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1

Rearrange and simplify the terms to find $ArcCos[X/3200] = 9$ and then take the cosine of each side to find $X = 3200 Cos[9]$.


1

You can try NSolve since this is non-linear. But it might not be able to solve it. Find root can. Also, if you know range of solution expected, it might help. m = 3; A0 = RandomReal[{0, 1}, {m, m}]; B0 = RandomReal[{0, 1}, {m, m}]; x = {x1, x2, x3}; C0 = RandomReal[{0, 1}, m]; eq = Thread[A0.x + B0.Exp[x] == C0]; FindRoot[eq, {{x1, 0}, {x2, 0}, {x3, ...


1

Generally: Yes, as long as you actually give the matrices a and b, as well as the vector c. With their elements named as usual x={x1,x2} etc., you then just do: Solve[a.x + b.Exp[x] == c,{x1,x2}] Example: With a={{1,0},{0,1}}, b={{0,1},{1,0}}, c={c1,c2}, x={x1,x2} this will give you the solution: {{x1 -> -I \[Pi] + Log[-c2 + x2]}} i.e.: you are ...


3

There are two ways to do this. One easy way is to use the Solve function: Solve[(40 + 50 I) x - 70 y == 130 && -40 x + (170 - 50 I) y == 0, {x, y}] {{x -> 6/5 - (11 I)/5, y -> 2/5 - (2 I)/5}} Or, if you must use matrices, you can solve an equation like ax=b by using matrix inverse. Solving for x, x=Inverse[a].b, where the dot is the matrix ...


1

One method is to write as xr+I*xi, where xr is the real part and xi is the imaginary part. Then Reduce[{(40 + 50 I) (xr + I xi) - 70 (yr + I yi) == 130, -40 (xr + I xi) + (170 - 50 I) (yr + I yi) == 0, {xr, xi, yr, yi} \[Element] Reals}, {xr, xi}] gives yr == 2/5 && yi == -(2/5) && xr == 6/5 && xi == -(11/5) and if you plug ...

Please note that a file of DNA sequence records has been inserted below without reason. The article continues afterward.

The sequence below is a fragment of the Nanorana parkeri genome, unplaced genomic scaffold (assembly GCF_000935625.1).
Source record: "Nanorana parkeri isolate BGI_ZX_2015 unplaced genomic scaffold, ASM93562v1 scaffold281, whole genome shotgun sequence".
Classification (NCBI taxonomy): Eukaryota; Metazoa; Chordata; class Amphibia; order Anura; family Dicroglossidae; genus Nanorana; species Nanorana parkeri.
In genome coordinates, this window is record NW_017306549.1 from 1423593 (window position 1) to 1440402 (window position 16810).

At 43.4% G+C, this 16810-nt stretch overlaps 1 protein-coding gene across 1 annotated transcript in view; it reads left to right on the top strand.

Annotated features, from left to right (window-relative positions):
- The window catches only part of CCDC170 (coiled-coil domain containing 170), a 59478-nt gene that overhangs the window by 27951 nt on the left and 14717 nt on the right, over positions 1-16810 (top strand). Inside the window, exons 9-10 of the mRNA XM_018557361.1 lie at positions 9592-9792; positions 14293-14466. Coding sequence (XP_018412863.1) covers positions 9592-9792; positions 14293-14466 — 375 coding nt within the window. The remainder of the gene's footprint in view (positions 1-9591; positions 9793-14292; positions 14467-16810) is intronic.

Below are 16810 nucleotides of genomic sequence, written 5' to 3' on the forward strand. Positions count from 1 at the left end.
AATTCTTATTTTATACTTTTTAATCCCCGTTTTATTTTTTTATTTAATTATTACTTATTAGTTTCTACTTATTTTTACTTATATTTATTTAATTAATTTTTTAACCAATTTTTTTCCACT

2

Your equations have several syntax errors. _X_ is not a legal variable, I must be used instead of i, and == used instead of =. With these changes, NSolve[{(40 + 50 I) x - 70 y == 130, -40 x + (170 - 50 I) y == 0}, {x, y}] gives the desired answer. {{x -> 1.2 - 2.2 I, y -> 0.4 - 0.4 I}} As Jens commented, please review Mathematica documentation. ...


10

It is a bug in Reduce. It affects cases when the input contains a univariate equation f==g inside the ForAll quantifier, f-g is not an explicit polynomial, and Together[f-g] is zero. Thank you for pointing it out.


1

Your answers are correct. The first two solutions occur "at infinity" but your last two (after Chop) are {x->-4, y->0} and {x->0, y->0}, as is correct.


2

There are excellent answers of kguler and belisarius. Not to compete with them, but to offer a different view, you might operate within a different paradigm. Here it is: Step 1: Let us first find the solution of your equation for J: sl = Solve[16 x^3 - 4 x^2 + J^2/64 == 0, J] (* {{J -> -16 Sqrt[x^2 - 4 x^3]}, {J -> 16 Sqrt[x^2 - 4 x^3]}} *) ...


1

Perhaps Series[ToRadicals@Root[j^2 - 256 #1^2 + 1024 #1^3 &, 2], {j, 0, 4}]


0

Notice that everything depends on J1. Can we find J1? result1 = (J1 == 1/2 (((1 + α1^2)/β1) xβ1^2 + 2 α1* xβ1 xβ1PRIME + β1 xβ1PRIME^2)) //. {xβ1 -> -η1 δ1 + Sqrt[2 J1 β1] Cos[μ1], xβ2 -> -η2 δ2 + Sqrt[2 J1 β2] Cos[μ2], xβ1PRIME -> -η1PRIME δ1 - Sqrt[(2 J1)/β1] (α1* Cos[μ1] + Sin[μ1]), xβ2PRIME -> -η2PRIME δ2 - Sqrt[(2 J1)/β2] (α2* ...


1